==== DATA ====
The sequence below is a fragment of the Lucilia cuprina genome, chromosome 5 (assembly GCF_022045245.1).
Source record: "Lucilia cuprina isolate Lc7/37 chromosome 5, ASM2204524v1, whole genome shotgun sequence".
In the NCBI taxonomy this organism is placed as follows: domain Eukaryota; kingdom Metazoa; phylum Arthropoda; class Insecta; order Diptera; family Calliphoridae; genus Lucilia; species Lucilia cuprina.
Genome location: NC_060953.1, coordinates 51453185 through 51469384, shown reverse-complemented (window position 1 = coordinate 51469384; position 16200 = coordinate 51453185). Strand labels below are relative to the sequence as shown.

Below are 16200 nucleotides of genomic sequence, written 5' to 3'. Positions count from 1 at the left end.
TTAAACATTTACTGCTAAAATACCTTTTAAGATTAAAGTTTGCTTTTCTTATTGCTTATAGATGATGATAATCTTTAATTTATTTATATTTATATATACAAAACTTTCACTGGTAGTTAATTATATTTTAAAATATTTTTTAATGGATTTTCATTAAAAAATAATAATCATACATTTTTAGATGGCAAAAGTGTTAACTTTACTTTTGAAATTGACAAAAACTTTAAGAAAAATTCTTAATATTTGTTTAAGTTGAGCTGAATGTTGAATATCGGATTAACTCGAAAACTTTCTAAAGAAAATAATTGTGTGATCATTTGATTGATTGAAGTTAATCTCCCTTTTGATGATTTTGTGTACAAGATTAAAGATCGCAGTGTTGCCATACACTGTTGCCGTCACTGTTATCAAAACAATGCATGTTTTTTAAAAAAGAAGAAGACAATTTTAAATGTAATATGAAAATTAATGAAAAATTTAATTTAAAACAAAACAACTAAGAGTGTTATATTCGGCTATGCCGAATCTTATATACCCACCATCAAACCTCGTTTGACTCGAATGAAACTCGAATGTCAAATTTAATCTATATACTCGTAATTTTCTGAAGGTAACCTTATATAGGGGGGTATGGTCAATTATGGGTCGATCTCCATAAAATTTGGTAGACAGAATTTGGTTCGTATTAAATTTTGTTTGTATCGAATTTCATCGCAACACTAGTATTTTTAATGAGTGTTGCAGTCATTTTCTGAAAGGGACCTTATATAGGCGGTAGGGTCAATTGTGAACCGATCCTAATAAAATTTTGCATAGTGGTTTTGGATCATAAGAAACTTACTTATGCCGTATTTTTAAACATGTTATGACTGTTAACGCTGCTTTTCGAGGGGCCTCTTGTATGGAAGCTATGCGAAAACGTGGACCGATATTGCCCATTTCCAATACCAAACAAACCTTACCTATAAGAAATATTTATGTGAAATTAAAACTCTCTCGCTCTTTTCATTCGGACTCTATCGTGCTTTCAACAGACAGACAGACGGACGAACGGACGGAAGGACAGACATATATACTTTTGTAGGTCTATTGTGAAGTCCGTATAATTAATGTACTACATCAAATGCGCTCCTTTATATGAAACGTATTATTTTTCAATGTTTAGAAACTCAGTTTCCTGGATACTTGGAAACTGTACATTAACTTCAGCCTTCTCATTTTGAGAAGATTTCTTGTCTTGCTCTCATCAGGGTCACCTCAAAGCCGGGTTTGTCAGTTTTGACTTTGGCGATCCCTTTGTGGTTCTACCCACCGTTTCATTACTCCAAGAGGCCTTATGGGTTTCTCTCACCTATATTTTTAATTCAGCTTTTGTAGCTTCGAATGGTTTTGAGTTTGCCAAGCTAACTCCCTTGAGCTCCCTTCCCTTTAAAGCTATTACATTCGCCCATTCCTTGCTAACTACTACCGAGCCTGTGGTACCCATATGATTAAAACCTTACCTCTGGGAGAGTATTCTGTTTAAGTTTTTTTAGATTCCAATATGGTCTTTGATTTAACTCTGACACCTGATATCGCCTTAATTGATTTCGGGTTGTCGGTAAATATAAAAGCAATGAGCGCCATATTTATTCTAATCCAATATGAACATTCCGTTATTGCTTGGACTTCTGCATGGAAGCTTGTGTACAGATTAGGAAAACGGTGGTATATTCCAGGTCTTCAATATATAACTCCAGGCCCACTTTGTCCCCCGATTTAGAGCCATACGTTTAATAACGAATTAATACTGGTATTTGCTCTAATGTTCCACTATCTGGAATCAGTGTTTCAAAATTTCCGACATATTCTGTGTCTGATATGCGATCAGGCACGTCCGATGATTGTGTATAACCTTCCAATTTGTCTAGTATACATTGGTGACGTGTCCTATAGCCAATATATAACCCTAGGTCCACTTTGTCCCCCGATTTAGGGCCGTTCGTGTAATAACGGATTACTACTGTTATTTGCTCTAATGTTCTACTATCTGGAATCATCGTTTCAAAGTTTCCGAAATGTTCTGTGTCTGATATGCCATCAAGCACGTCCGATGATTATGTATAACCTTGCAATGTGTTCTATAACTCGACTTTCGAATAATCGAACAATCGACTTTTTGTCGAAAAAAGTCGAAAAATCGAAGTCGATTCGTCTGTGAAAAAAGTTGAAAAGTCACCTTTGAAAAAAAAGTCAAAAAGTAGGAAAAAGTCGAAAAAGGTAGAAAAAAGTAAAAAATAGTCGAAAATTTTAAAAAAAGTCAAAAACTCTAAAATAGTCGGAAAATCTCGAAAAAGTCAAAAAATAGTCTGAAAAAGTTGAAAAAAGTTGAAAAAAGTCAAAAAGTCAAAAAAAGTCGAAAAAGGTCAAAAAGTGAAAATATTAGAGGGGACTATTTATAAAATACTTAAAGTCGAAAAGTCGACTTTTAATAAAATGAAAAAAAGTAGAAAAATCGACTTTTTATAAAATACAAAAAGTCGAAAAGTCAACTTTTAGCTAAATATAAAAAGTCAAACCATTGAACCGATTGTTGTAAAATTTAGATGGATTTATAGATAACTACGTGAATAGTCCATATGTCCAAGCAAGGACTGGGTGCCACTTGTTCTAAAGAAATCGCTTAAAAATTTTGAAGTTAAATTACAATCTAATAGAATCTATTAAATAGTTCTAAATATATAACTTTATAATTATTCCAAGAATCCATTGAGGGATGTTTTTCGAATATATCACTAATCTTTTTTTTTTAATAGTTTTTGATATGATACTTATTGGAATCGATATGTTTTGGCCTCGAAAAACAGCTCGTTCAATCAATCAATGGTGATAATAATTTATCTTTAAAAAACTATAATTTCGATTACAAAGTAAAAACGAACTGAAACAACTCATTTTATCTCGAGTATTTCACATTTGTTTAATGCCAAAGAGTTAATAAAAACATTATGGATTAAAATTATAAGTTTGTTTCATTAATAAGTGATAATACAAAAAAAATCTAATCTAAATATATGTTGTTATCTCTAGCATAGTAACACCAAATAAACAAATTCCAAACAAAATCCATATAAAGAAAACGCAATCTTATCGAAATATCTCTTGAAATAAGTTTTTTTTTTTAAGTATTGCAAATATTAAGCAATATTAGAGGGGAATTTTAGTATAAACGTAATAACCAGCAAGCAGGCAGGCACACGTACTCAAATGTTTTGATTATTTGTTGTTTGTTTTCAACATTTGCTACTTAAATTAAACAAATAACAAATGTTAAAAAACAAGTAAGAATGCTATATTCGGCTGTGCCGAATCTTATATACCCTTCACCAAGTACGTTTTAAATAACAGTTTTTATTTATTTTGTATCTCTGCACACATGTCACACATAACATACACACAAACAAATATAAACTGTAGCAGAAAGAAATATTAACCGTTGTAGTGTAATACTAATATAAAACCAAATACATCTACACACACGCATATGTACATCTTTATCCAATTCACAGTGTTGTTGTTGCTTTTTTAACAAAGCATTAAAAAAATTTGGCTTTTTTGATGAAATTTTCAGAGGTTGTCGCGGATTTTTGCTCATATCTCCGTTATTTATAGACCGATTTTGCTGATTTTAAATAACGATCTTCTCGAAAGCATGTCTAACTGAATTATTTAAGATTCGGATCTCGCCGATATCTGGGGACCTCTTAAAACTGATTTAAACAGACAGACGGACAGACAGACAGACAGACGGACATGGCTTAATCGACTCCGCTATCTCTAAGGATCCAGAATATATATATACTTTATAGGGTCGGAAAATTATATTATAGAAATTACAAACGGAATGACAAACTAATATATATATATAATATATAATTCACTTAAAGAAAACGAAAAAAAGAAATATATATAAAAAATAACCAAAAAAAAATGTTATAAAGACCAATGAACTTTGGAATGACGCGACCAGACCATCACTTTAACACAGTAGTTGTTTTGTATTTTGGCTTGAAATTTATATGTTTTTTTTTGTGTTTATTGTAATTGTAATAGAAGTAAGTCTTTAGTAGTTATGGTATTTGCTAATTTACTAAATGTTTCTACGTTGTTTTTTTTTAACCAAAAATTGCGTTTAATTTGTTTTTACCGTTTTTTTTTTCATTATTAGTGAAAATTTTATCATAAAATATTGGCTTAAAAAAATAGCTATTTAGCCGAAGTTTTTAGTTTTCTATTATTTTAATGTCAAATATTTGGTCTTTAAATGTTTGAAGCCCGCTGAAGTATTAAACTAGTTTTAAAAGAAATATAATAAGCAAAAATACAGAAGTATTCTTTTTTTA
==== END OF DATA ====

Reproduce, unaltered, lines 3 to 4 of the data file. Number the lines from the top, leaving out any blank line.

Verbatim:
In the NCBI taxonomy this organism is placed as follows: domain Eukaryota; kingdom Metazoa; phylum Arthropoda; class Insecta; order Diptera; family Calliphoridae; genus Lucilia; species Lucilia cuprina.
Genome location: NC_060953.1, coordinates 51453185 through 51469384, shown reverse-complemented (window position 1 = coordinate 51469384; position 16200 = coordinate 51453185). Strand labels below are relative to the sequence as shown.